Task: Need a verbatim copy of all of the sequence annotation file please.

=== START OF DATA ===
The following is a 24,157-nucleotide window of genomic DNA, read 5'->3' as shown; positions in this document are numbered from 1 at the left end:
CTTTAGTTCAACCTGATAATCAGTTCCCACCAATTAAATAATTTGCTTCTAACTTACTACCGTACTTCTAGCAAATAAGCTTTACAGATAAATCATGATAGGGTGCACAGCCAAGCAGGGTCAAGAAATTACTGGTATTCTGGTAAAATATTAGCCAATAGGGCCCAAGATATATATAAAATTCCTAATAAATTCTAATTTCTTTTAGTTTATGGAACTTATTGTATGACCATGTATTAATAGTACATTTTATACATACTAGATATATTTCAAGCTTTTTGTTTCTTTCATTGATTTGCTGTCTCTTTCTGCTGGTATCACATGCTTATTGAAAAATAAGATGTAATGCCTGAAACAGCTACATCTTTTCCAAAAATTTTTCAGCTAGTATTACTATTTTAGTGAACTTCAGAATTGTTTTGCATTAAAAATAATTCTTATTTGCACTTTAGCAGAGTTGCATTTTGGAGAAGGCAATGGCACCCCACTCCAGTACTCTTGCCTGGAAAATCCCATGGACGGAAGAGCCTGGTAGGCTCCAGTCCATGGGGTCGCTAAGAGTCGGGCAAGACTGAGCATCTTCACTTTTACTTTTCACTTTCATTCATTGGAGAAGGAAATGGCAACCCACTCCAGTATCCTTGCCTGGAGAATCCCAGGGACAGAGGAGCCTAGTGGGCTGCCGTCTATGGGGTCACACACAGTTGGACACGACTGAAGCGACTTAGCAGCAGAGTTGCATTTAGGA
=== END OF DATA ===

The following is a 24,157-nucleotide window of genomic DNA, read 5'->3' as shown; positions in this document are numbered from 1 at the left end:
CTTTAGTTCAACCTGATAATCAGTTCCCACCAATTAAATAATTTGCTTCTAACTTACTACCGTACTTCTAGCAAATAAGCTTTACAGATAAATCATGATAGGGTGCACAGCCAAGCAGGGTCAAGAAATTACTGGTATTCTGGTAAAATATTAGCCAATAGGGCCCAAGATATATATAAAATTCCTAATAAATTCTAATTTCTTTTAGTTTATGGAACTTATTGTATGACCATGTATTAATAGTACATTTTATACATACTAGATATATTTCAAGCTTTTTGTTTCTTTCATTGATTTGCTGTCTCTTTCTGCTGGTATCACATGCTTATTGAAAAATAAGATGTAATGCCTGAAACAGCTACATCTTTTCCAAAAATTTTTCAGCTAGTATTACTATTTTAGTGAACTTCAGAATTGTTTTGCATTAAAAATAATTCTTATTTGCACTTTAGCAGAGTTGCATTTTGGAGAAGGCAATGGCACCCCACTCCAGTACTCTTGCCTGGAAAATCCCATGGACGGAAGAGCCTGGTAGGCTCCAGTCCATGGGGTCGCTAAGAGTCGGGCAAGACTGAGCATCTTCACTTTTACTTTTCACTTTCATTCATTGGAGAAGGAAATGGCAACCCACTCCAGTATCCTTGCCTGGAGAATCCCAGGGACAGAGGAGCCTAGTGGGCTGCCGTCTATGGGGTCACACACAGTTGGACACGACTGAAGCGACTTAGCAGCAGAGTTGCATTTAGGA